Relieved of the Need to Defend Foolishness
Political maneuvering can involve such minute actions as to seem arbitrary. Consider this account from state Representative Rod Driver (D, Charlestown, Exeter, Richmond):
During consideration of the state budget, on June 24, I offered an amendment (requested by several towns) to relax the mandate that public-works projects must be performed by contractors who pay “prevailing wages,” i.e., union scales. (Try explaining to a person living on Social Security that she must pay higher real-estate taxes so that painters or roofers — perhaps from out of town — working on a town building can be paid $44 an hour, including benefits. Meanwhile, willing workers in town remain unemployed.)
My amendment would have removed the prevailing-wage mandate only for small projects, under $50,000, and only for the fiscal year July 2009 through June 2010.
But House Finance Committee Chairman Steven Costantino suggested that it was “not germane.” House Speaker William Murphy consulted the parliamentarian, and then announced that my amendment was indeed “not germane.”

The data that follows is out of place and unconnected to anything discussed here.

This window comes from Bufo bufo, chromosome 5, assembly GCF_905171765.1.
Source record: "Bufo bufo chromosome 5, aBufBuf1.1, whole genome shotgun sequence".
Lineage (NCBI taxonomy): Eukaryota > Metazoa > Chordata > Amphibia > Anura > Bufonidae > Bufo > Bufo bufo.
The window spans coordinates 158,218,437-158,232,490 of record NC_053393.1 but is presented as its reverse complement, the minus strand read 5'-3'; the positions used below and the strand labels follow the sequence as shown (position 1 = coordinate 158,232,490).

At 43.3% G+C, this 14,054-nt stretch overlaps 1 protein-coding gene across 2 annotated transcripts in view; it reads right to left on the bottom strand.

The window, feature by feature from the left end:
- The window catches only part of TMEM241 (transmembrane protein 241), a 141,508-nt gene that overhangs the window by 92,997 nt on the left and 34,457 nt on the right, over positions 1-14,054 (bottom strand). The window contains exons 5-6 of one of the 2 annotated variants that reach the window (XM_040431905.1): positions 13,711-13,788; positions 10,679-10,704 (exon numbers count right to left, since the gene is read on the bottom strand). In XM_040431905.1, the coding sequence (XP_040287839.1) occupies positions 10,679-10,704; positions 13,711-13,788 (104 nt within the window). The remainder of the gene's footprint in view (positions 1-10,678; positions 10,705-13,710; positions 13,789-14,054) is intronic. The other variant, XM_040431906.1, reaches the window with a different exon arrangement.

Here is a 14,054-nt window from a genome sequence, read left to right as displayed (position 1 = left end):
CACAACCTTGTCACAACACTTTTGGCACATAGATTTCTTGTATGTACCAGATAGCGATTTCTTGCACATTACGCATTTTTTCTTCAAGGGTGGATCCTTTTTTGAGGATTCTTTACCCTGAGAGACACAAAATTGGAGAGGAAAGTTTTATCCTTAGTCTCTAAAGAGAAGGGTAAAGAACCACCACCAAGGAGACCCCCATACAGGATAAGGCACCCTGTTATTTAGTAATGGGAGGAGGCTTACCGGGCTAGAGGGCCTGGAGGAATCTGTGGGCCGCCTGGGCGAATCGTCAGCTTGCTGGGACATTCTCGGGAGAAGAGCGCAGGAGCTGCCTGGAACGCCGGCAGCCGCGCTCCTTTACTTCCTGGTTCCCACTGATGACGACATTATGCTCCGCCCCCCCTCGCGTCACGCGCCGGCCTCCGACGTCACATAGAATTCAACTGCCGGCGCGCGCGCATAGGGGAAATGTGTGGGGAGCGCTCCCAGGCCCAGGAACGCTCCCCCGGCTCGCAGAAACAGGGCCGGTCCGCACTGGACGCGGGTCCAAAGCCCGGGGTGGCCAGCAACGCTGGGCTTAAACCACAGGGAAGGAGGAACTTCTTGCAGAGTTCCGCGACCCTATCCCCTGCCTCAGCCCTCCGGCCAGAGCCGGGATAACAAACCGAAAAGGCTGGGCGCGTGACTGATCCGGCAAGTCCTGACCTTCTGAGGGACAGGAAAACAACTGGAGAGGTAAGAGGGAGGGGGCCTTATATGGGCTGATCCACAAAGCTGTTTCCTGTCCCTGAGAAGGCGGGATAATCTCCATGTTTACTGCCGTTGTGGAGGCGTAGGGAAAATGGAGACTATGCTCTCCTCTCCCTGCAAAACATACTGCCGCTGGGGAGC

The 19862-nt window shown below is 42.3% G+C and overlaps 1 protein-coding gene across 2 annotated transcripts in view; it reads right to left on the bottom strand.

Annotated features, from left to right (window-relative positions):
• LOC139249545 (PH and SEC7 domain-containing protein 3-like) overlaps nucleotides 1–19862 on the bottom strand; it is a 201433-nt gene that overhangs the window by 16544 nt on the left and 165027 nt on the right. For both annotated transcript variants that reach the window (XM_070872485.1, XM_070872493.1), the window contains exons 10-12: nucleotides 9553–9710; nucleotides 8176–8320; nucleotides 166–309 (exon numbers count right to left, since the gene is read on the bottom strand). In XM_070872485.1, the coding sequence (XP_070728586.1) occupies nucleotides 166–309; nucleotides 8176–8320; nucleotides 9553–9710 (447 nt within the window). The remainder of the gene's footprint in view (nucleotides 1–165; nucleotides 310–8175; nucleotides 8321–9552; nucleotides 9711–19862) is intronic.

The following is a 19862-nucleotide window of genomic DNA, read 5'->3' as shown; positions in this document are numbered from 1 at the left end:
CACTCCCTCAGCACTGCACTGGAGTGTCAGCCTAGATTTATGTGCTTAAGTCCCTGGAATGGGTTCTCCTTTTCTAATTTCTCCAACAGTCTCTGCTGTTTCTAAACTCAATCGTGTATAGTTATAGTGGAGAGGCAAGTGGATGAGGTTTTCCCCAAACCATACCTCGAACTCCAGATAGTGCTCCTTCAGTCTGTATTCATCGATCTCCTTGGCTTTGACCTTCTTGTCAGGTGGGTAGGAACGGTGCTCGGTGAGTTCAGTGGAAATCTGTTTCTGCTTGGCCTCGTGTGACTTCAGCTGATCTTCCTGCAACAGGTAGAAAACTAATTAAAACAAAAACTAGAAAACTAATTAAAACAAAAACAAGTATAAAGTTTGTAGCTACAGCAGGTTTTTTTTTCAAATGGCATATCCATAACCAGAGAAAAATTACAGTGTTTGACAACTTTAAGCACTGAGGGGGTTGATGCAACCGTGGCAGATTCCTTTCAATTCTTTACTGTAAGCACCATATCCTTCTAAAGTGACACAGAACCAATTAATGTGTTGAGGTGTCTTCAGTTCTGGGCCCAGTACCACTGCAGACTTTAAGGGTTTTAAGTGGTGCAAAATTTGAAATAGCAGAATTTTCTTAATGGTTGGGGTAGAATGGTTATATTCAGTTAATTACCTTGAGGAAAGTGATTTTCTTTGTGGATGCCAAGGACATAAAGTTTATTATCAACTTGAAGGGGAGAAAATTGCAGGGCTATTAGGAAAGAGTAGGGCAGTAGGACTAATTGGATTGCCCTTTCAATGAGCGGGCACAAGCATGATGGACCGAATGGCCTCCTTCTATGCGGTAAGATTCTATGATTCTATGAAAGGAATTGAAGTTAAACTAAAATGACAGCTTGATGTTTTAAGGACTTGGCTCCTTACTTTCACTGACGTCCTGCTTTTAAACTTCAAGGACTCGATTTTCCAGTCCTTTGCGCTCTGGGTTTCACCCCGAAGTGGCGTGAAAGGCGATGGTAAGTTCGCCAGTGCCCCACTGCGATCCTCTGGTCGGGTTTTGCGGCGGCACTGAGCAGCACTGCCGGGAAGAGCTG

Subsequently, Rep. John Loughlin (R, Little Compton, Portsmouth, Tiverton) offered an amendment to withdraw all mandates on school committees except those related to safety. The House leadership permitted that amendment to be voted down.
It’s possible the reason was mere arbitrary whim, but it could be that opposing Loughlin’s amendment could be spun as protecting kids, while opposing Driver’s is much more directly a sop to a special interest. Even for the handful of people who actually pay attention to this stuff, parliamentary procedures are abstract and allow a bit more slither room if anybody takes notice.